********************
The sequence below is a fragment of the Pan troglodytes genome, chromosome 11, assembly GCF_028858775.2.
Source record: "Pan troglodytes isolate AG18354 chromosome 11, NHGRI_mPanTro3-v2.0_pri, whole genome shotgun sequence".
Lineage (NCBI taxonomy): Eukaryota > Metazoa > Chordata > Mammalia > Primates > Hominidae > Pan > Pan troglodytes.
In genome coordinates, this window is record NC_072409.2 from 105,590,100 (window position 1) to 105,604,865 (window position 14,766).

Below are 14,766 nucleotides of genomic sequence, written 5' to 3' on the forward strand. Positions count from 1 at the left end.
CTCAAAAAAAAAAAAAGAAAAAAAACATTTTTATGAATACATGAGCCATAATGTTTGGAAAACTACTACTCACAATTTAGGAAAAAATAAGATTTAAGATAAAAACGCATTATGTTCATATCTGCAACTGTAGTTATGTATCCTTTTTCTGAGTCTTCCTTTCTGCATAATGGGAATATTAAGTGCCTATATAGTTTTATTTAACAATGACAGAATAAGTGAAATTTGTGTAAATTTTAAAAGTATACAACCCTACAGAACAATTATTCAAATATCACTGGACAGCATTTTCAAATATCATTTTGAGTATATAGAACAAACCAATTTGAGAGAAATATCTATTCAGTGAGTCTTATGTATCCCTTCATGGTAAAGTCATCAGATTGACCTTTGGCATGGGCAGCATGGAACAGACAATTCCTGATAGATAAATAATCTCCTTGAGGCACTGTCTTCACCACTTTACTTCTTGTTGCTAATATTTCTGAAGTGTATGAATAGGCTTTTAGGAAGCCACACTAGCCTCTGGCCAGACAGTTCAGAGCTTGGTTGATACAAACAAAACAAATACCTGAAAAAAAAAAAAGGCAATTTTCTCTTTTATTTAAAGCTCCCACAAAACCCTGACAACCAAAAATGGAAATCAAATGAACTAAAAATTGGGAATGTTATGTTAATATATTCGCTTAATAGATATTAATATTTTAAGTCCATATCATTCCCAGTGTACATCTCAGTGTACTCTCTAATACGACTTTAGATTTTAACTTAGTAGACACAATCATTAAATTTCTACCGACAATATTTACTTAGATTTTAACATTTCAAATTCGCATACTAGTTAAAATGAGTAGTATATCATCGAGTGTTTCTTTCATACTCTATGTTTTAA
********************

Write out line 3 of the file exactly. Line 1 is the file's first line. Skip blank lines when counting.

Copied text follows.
Lineage (NCBI taxonomy): Eukaryota > Metazoa > Chordata > Mammalia > Primates > Hominidae > Pan > Pan troglodytes.